Monsanto Canada recently announced its commitment of $100 million over the next 10 years towards breeding earlier maturing corn varieties aimed at the western Canadian market.
Monsanto Canada today announced details of a long-range plan focused on breeding corn hybrids with earlier relative maturities (RM) that are adapted to the diverse geography and climatic conditions found across much of Western Canada, the company says in a press release.
Dubbed the Canada Corn Expansion Project, Monsanto will invest $100 million over the next ten years to produce corn hybrids that could be widely grown across a potential geography of 26 million acres in Western Canada. Taking into consideration crop rotations, this could result in an estimated annual western corn market of eight-to-ten million acres by 2025, up significantly from the current annual western Canadian corn acreage of around 300,000 to 500,000 acres – the large majority of which is confined to Southern Manitoba.
“Increasing our investment in Western Canada is consistent with our mission to help farmers produce more, conserve more and improve lives by continually and consistently delivering new, higher-value crop innovations that improve farm profitability,” said Mike Nailor, corn and soybean lead for Canada. “We also see the potential for this work to bring significant economic growth to western Canadian agriculture.”
Monsanto says the opportunity will be realized through a sustained breeding effort dedicated to the 70 to 85 RM corn market and involve extensive field testing; agronomic training for farmers and others within the agriculture industry; marketing and agronomic support; and partnerships with the channel.
“Farmers in Western Canada are some of the most sophisticated in the world but most haven’t had the option to grow corn in the shorter-season climate that characterizes Western Canada. They produce great crops year-after-year in canola, wheat, barley and alfalfa, to name a few. But what if they could do better? That’s the question we started to ask ourselves when we looked at the corn opportunity,” said Nailor. “There will definitely be a learning curve but farmers are innovators and strong adopters of technology. I don’t doubt for a second, that given the tools, they will drive corn acre expansion across the west if the yield and profitability potential in corn remains strong relative to other cropping options.”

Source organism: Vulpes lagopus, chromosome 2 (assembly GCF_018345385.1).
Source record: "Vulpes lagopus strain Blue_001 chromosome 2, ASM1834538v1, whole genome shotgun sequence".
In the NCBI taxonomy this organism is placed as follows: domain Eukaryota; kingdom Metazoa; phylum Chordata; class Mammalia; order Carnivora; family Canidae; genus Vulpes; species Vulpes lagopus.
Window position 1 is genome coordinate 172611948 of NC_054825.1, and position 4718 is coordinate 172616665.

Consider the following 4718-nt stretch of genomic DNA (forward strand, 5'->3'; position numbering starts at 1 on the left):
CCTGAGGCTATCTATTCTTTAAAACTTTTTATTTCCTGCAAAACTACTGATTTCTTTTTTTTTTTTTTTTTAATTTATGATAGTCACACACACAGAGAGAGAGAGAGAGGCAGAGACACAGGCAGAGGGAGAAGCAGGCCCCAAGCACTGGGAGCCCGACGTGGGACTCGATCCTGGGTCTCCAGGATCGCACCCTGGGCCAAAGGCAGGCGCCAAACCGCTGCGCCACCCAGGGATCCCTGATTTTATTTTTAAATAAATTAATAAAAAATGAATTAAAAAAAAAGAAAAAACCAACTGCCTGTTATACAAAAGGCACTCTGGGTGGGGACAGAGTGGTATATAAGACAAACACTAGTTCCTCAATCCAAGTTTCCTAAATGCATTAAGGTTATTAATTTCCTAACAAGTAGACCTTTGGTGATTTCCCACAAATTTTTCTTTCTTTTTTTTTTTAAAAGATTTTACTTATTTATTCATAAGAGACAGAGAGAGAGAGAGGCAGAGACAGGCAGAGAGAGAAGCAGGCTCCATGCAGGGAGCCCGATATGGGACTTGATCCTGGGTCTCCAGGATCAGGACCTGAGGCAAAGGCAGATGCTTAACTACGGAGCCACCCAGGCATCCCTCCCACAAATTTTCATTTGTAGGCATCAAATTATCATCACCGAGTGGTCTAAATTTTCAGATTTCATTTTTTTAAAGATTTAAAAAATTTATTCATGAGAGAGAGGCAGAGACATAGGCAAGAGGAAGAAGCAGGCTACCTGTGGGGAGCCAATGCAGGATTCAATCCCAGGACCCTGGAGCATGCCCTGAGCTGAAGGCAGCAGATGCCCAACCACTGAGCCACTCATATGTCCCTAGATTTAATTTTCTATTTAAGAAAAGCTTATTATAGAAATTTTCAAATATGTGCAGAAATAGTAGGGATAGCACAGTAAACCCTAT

More from the press release:
Executing on the company’s long-range plan will involve working collaboratively with a wide variety of stakeholders in the Canadian marketplace. Dan Wright, Canada corn expansion project lead, says Monsanto will engage farmers right away as they start technology development trials, working to minimize the risks for farmers who plant corn in new regions of the country while transferring knowledge and expertise about corn to farmers and the retail channel. Ongoing market analysis and farmer surveys are also planned to confirm the market opportunity and ensure farmers are supported with agronomic and technical advice as they make the business decision to incorporate corn into their rotation.
“We are very interested in working with stakeholders across the industry as we gather information and develop best-management practices for farmers,” said Wright. “Outreach to universities and extension services, industry associations, farm groups and equipment manufacturers are all part of our overall outreach strategy. These groups all have expertise to contribute to this project and we’ll need their support and opinions to realize the full economic potential for the western Canadian marketplace.”
The work to take place in Canada is part of a much larger, global Monsanto corn expansion project focused on developing corn hybrids with earlier relative maturities for a number of global markets, with particular emphasis on emerging markets in the Ukraine and Russia.
“There is a lot of work ahead of us to help Canadian farmers be successful with this opportunity, but we feel it holds significant potential to transform western Canadian agriculture, strengthen agricultural productivity and deliver incremental income to farmers annually,” said Wright. “And even though our focus is on the western Canadian market, our breeding work will also deliver new hybrids that could be grown by farmers in northern parts of Ontario and Quebec.”